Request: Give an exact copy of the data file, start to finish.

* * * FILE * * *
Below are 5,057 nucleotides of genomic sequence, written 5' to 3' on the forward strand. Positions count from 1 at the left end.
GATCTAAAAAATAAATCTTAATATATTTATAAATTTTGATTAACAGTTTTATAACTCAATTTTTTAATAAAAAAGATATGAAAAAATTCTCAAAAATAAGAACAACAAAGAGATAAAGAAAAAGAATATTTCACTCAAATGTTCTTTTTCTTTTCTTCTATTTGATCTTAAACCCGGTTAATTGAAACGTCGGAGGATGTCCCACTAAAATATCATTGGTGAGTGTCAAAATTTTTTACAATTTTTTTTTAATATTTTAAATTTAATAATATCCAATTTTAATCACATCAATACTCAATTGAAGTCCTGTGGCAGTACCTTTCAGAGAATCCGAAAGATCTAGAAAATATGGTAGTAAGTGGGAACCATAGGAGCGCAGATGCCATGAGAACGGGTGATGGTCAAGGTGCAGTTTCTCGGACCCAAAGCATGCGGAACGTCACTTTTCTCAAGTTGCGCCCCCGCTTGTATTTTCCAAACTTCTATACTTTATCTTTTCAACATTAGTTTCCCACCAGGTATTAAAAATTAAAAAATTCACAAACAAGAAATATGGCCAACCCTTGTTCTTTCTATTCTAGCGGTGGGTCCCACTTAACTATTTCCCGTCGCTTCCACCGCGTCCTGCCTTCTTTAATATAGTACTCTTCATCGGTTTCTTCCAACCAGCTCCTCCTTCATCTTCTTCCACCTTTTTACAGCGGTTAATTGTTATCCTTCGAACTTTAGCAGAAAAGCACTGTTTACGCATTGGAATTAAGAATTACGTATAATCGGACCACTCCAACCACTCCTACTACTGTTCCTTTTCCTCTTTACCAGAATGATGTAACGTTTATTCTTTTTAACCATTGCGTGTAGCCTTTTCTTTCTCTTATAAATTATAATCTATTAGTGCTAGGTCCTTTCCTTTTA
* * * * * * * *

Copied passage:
Below are 5,057 nucleotides of genomic sequence, written 5' to 3' on the forward strand. Positions count from 1 at the left end.
GATCTAAAAAATAAATCTTAATATATTTATAAATTTTGATTAACAGTTTTATAACTCAATTTTTTAATAAAAAAGATATGAAAAAATTCTCAAAAATAAGAACAACAAAGAGATAAAGAAAAAGAATATTTCACTCAAATGTTCTTTTTCTTTTCTTCTATTTGATCTTAAACCCGGTTAATTGAAACGTCGGAGGATGTCCCACTAAAATATCATTGGTGAGTGTCAAAATTTTTTACAATTTTTTTTTAATATTTTAAATTTAATAATATCCAATTTTAATCACATCAATACTCAATTGAAGTCCTGTGGCAGTACCTTTCAGAGAATCCGAAAGATCTAGAAAATATGGTAGTAAGTGGGAACCATAGGAGCGCAGATGCCATGAGAACGGGTGATGGTCAAGGTGCAGTTTCTCGGACCCAAAGCATGCGGAACGTCACTTTTCTCAAGTTGCGCCCCCGCTTGTATTTTCCAAACTTCTATACTTTATCTTTTCAACATTAGTTTCCCACCAGGTATTAAAAATTAAAAAATTCACAAACAAGAAATATGGCCAACCCTTGTTCTTTCTATTCTAGCGGTGGGTCCCACTTAACTATTTCCCGTCGCTTCCACCGCGTCCTGCCTTCTTTAATATAGTACTCTTCATCGGTTTCTTCCAACCAGCTCCTCCTTCATCTTCTTCCACCTTTTTACAGCGGTTAATTGTTATCCTTCGAACTTTAGCAGAAAAGCACTGTTTACGCATTGGAATTAAGAATTACGTATAATCGGACCACTCCAACCACTCCTACTACTGTTCCTTTTCCTCTTTACCAGAATGATGTAACGTTTATTCTTTTTAACCATTGCGTGTAGCCTTTTCTTTCTCTTATAAATTATAATCTATTAGTGCTAGGTCCTTTCCTTTTA